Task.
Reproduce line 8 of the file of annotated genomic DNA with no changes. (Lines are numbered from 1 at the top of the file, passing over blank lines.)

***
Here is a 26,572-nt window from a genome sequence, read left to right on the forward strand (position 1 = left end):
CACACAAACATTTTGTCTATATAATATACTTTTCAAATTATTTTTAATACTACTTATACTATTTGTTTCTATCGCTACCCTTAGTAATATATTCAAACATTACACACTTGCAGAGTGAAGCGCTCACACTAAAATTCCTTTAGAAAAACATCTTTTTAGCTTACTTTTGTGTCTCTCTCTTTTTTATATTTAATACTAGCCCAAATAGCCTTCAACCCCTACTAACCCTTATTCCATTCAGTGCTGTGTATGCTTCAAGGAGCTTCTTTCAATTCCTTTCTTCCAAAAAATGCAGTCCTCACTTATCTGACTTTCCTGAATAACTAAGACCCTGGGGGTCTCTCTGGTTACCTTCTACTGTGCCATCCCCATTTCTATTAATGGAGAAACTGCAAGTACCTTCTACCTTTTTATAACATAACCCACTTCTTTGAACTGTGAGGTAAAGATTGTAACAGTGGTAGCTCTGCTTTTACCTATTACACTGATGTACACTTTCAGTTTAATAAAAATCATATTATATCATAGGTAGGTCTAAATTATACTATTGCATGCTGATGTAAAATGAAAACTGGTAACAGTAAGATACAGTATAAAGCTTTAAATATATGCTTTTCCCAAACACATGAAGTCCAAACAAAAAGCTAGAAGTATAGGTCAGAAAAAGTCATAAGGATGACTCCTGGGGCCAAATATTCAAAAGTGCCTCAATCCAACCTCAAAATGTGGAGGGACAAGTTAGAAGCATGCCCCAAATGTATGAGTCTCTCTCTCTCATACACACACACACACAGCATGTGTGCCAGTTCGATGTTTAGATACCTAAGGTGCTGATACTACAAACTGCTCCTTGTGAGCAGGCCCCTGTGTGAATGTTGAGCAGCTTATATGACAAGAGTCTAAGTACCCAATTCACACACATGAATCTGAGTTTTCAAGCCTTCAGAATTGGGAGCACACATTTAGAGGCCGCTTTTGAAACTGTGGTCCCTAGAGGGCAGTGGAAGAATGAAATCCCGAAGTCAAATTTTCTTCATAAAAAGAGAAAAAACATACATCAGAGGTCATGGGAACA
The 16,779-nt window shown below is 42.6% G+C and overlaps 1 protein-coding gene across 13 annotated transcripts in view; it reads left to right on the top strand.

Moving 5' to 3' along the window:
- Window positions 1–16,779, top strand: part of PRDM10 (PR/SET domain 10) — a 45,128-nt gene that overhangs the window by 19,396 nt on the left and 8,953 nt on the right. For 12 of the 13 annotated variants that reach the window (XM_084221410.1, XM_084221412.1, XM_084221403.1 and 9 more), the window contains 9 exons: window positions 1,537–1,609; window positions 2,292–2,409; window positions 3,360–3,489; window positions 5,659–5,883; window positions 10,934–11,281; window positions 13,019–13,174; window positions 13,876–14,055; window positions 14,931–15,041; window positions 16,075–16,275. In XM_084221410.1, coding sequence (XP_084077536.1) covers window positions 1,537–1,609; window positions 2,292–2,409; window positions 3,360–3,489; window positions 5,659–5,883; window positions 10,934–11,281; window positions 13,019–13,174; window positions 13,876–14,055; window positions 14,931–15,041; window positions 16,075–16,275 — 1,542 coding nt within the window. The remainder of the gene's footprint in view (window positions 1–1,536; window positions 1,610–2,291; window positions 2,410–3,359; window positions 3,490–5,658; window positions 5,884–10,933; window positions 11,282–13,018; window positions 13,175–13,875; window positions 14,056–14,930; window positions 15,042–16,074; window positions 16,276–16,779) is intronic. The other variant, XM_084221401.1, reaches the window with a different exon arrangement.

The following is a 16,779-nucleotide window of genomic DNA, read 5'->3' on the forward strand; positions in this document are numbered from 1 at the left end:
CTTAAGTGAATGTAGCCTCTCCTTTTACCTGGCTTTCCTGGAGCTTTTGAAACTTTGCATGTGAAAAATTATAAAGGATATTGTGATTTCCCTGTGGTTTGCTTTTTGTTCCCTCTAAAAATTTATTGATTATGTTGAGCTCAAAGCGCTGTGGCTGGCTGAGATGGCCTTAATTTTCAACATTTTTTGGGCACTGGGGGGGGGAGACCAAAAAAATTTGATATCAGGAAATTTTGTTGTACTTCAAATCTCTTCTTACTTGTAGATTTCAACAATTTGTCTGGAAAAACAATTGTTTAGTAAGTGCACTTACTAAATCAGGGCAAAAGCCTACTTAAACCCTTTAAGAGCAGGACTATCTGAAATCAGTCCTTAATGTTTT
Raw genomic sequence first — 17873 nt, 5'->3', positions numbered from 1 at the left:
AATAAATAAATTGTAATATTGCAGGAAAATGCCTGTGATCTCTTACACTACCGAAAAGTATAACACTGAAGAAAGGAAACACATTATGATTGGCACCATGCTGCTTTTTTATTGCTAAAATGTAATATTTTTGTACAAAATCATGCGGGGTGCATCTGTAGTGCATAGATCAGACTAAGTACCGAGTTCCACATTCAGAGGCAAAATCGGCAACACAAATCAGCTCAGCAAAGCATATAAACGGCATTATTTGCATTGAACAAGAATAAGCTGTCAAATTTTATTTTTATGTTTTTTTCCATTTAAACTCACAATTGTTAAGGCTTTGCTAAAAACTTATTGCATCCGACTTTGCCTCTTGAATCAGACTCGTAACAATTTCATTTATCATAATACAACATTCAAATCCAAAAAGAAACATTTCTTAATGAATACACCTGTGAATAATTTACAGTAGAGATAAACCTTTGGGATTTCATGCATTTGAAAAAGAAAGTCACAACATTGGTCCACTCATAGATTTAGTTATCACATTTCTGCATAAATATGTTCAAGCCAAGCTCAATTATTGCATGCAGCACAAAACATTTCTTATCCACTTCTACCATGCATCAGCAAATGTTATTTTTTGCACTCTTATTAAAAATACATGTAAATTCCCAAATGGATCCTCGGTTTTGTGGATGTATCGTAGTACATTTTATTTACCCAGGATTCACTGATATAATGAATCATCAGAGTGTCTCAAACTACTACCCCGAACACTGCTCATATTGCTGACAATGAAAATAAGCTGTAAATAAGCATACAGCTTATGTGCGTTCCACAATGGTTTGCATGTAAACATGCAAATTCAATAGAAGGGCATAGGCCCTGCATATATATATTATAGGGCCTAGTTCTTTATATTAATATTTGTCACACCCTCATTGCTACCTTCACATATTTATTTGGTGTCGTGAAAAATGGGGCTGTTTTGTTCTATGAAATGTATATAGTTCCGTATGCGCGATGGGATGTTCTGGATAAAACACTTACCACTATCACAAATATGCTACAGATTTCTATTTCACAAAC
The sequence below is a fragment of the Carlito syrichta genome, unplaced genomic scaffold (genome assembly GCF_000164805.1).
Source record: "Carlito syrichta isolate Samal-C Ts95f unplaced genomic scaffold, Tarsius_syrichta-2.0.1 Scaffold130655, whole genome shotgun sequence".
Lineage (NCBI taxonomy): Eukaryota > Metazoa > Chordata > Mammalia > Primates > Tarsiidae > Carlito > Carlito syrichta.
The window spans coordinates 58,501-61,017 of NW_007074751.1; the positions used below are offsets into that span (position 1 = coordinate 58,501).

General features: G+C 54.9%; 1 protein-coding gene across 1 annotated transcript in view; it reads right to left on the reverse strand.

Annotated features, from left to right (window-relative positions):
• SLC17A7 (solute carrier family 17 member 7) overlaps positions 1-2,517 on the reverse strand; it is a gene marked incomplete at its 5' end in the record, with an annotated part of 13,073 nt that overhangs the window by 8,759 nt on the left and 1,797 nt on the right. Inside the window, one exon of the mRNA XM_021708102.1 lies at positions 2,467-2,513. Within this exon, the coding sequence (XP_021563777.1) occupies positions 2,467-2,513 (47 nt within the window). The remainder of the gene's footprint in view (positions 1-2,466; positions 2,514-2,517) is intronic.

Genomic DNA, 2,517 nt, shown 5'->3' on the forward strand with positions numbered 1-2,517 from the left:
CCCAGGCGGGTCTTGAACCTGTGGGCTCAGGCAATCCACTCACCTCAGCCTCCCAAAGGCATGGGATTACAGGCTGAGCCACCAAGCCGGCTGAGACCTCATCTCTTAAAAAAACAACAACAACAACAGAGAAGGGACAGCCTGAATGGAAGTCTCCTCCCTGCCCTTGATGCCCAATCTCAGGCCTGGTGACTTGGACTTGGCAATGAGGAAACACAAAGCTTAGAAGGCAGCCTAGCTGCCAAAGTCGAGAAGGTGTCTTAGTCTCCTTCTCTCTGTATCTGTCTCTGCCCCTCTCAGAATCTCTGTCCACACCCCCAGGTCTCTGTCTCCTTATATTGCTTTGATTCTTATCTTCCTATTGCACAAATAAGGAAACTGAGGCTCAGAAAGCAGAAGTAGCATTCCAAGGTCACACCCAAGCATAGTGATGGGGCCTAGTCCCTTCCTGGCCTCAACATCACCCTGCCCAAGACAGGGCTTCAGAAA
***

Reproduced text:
Raw genomic sequence first — 17873 nt, 5'->3', positions numbered from 1 at the left: